Yes, this IS corporate welfare.

    "It simplifies the state corporate tax system by making a blanket tax on revenue while removing tax loopholes." - research9

    Just close the loopholes, period. I don't see a logical connection there to the idea of drastic corporate tax cuts, and transferring that tax burden to citizens.

    "Removing the tax on property incentivizes investment within NC...makes our state look very attractive..." - research9

    The only thing that would make our state look attractive would be a progressive governor and legislature who showed minimal corruption (no gerrymandering, no conflicts of interest, loading review boards with donors and relatives, etc), responsiveness to citizen input (Dix, voter-ID, etc), and the wisdom to avoid embarrassing and backward social interventions (you don't need examples on this!).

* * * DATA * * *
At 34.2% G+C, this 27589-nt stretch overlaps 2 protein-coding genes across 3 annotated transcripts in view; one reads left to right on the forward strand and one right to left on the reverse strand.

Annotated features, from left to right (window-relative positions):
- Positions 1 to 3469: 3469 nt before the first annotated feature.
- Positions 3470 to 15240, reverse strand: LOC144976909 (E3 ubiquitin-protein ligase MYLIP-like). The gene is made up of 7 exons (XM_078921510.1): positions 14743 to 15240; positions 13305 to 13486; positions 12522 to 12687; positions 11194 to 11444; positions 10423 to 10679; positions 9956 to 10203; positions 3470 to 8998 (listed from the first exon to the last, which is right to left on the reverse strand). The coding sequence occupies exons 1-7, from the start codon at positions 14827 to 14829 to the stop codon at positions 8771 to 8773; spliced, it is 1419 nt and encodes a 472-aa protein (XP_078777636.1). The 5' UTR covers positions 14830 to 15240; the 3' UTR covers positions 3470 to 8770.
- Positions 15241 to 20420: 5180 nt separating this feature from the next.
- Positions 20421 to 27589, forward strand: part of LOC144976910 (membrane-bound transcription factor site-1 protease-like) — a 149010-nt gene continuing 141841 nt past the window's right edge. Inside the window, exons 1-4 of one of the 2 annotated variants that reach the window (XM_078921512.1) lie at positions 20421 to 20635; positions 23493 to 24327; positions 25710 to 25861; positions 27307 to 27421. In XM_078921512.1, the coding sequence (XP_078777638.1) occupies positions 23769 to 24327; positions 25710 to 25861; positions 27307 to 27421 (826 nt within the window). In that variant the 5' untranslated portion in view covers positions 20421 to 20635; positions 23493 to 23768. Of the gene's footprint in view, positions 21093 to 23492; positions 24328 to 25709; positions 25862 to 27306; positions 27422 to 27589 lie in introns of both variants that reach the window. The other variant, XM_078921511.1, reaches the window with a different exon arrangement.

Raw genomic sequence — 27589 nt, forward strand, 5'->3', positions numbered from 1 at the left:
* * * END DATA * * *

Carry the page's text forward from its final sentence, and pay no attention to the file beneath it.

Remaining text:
• Plenty Coups Apr 10, 10:22 a.m.

    "Yes, the big bad boogeymen that pay the salaries of 100,000s of people across the state of NC are being incentivized to grow and pay the salaries of more employees. How dare they!"

    Yes, and the big bad boogeymen who buy all the goods that these companies offer are now going to be disincentivized to buy these things as there will be higher sales taxes to pay for these tax cuts.

  • research9 Apr 10, 8:57 a.m.

    This is not corporate welfare. It simplifies the state corporate tax system by making a blanket tax on revenue while removing tax loopholes. Aren't liberals always talking about removing loopholes?!